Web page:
I am to simplify $$\frac{x\sqrt{64y}+4\sqrt{y}}{\sqrt{128y}}$$

into $\frac{2\sqrt{2x}+\sqrt{2}}{4}$

I am able to get to $\frac{x+4\sqrt{y}\sqrt{2}}{2}$ but cannot arrive at the provided solution.

Here is my working:

$\frac{x\sqrt{64y}+4\sqrt{y}}{\sqrt{128y}}$ = $\frac{x\sqrt{64y}+4\sqrt{y}}{\sqrt{64y}\sqrt{2}}$ = $\frac{x+4\sqrt{y}}{\sqrt{2}}$ = $\frac{x+4\sqrt{y}}{\sqrt{2}} * \frac{\sqrt{2}}{\sqrt{2}}$ = $\frac{x+4\sqrt{y}\sqrt{2}}{2}$

I cannot see how to arrive at $\frac{2\sqrt{2x}+\sqrt{2}}{4}$?

Screen shot of my online textbooks question and answer in case I've typed it incorrectly: enter image description here

  • $\begingroup$ Are you sure you copied the original equation and the answer correctly? I cannot see how you would have only one $x$ in the original expression, raised to the first power, which would somehow end up under the radical, i.e. $x^{1/2}$, in the answer. $\endgroup$ – Eevee Trainer Jan 9 '19 at 1:16
  • $\begingroup$ In any event your own attempt is wrong. You cannot cancel the $\sqrt{64}$ like that because there wasn't a $\sqrt{64}$ coefficient for the $y$ term. $\endgroup$ – Eevee Trainer Jan 9 '19 at 1:17
  • $\begingroup$ Have you tried factoring the $\sqrt{y}$ factor out? $\endgroup$ – ncmathsadist Jan 9 '19 at 1:18
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    $\begingroup$ Okay, on seeing the edit, small note: $\sqrt{2} x$ means $\sqrt{2} \cdot x$, i.e. the $x$ isn't under the radical. I can see the confusion, I made the same mistake when I was younger. So before I even attempt to address the problem, I just wanted to note that. (If you want less ambiguity, $x \sqrt 2$ is also an acceptable way to write it.) $\endgroup$ – Eevee Trainer Jan 9 '19 at 1:20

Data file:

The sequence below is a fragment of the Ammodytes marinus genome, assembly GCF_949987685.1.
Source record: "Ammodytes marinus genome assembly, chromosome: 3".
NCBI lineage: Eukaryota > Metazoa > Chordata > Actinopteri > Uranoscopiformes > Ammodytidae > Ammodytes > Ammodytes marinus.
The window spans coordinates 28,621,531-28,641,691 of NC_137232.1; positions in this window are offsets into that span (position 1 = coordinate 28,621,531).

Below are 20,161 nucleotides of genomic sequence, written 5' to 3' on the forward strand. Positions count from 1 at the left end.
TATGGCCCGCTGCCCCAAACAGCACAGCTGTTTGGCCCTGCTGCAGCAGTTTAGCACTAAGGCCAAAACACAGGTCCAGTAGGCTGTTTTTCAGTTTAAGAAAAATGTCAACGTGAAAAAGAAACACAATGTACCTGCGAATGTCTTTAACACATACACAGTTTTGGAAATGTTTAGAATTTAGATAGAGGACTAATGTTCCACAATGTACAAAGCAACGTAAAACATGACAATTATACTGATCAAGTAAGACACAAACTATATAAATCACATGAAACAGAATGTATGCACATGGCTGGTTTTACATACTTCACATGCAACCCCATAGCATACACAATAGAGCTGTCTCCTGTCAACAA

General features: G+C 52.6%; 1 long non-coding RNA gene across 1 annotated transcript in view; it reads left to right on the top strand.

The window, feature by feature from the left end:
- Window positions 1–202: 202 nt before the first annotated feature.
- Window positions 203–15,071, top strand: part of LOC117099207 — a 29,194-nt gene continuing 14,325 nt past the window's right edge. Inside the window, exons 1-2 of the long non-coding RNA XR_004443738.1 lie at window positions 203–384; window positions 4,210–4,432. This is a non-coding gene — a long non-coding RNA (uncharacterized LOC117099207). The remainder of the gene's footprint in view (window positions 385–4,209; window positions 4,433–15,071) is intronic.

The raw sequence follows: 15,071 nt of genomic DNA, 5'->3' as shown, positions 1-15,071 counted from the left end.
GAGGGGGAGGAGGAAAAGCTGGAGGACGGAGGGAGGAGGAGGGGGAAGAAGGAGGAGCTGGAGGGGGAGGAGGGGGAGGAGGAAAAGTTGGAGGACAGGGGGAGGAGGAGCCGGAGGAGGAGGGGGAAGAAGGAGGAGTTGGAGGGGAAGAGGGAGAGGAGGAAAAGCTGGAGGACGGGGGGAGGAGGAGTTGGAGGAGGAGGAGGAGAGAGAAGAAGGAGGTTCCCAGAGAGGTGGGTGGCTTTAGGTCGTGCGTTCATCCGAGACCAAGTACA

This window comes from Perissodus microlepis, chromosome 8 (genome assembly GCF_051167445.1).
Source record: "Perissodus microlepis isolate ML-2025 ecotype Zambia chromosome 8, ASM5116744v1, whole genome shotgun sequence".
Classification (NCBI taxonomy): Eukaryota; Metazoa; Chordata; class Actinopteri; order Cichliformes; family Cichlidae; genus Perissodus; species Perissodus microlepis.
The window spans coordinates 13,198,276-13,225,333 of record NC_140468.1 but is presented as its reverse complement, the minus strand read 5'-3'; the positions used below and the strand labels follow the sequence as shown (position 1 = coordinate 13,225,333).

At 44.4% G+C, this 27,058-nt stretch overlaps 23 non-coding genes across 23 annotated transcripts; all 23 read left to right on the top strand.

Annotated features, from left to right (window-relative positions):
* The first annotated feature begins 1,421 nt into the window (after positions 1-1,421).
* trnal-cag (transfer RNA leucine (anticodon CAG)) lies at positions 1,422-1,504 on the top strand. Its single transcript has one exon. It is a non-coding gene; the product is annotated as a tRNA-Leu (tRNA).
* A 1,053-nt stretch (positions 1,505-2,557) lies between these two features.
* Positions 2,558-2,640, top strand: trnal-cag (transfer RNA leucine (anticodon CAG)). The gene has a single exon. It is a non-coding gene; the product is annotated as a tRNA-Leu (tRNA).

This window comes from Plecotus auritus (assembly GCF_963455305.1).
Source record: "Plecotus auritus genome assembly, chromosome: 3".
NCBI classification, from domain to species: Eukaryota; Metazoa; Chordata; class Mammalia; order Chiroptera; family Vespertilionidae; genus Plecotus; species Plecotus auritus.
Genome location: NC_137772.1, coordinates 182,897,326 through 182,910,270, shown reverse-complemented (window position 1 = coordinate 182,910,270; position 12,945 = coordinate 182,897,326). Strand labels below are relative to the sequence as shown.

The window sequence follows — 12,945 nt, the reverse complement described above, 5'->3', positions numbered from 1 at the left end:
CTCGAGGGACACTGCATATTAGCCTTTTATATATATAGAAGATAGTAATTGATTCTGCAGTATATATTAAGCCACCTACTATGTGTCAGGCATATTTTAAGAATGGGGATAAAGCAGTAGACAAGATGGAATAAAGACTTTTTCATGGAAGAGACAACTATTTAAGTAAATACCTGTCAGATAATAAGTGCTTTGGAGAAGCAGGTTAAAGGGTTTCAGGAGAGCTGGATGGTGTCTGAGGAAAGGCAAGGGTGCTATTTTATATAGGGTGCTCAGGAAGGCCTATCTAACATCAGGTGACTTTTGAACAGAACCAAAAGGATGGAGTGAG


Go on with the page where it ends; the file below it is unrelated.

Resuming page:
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    $\begingroup$ Yes, but the numerator is a sum. Split it up into its individual fractions, i.e. $$\frac{a+b}{c} = \frac a c + \frac b c $$ and you can see immediately why it doesn't follow. You would have to have the $\sqrt{64}$ in every term of the numerator and every term of the denominator for it to cancel. $\endgroup$ – Eevee Trainer Jan 9 '19 at 1:22

$$\frac{x \sqrt{64y} + 4 \sqrt{y}}{\sqrt{128 y}}$$ Factor our common factor $\sqrt{y}$ from numerator and denominator. $$\frac{\sqrt{y}(x \sqrt{64} + 4)}{\sqrt{y}(\sqrt{128})}$$ Notice $\sqrt{64} = \sqrt{8^2} = 8$ and $\sqrt{128} = \sqrt{64 * 2} = \sqrt{8^2 * 2} = 8\sqrt{2}$. $$\frac{8x + 4}{8\sqrt{2}}$$ Factor out $4$ from numerator and denominator and cancel. $$\frac{2x + 1}{2\sqrt{2}}$$ Multiply numerator and denominator by $\sqrt{2}$. $$\frac{2\sqrt{2}x + \sqrt{2}}{4}$$

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    $\begingroup$ It would be nice if you wrote more than just a few equations pulled out of thin air to explain your work. You know, explain what you did when and why. I feel that would be more helpful to the OP than just a bunch of equations with zero context. $\endgroup$ – Eevee Trainer Jan 9 '19 at 1:23
  • $\begingroup$ Ok @EeveeTrainer, done. $\endgroup$ – Klint Qinami Jan 9 '19 at 1:27
  • $\begingroup$ Thanks Klint. I can mostly follow. "Factor out 4 from numerator and denominator and cancel.", how do you do that? I cannot make the jump? $\endgroup$ – Doug Fir Jan 9 '19 at 1:34
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    $\begingroup$ $\frac{8x + 4}{8\sqrt{2}} = \frac{4(2x + 1)}{4(2\sqrt{2})} = \frac{2x+1}{2 \sqrt{2}}$ $\endgroup$ – Klint Qinami Jan 9 '19 at 1:35

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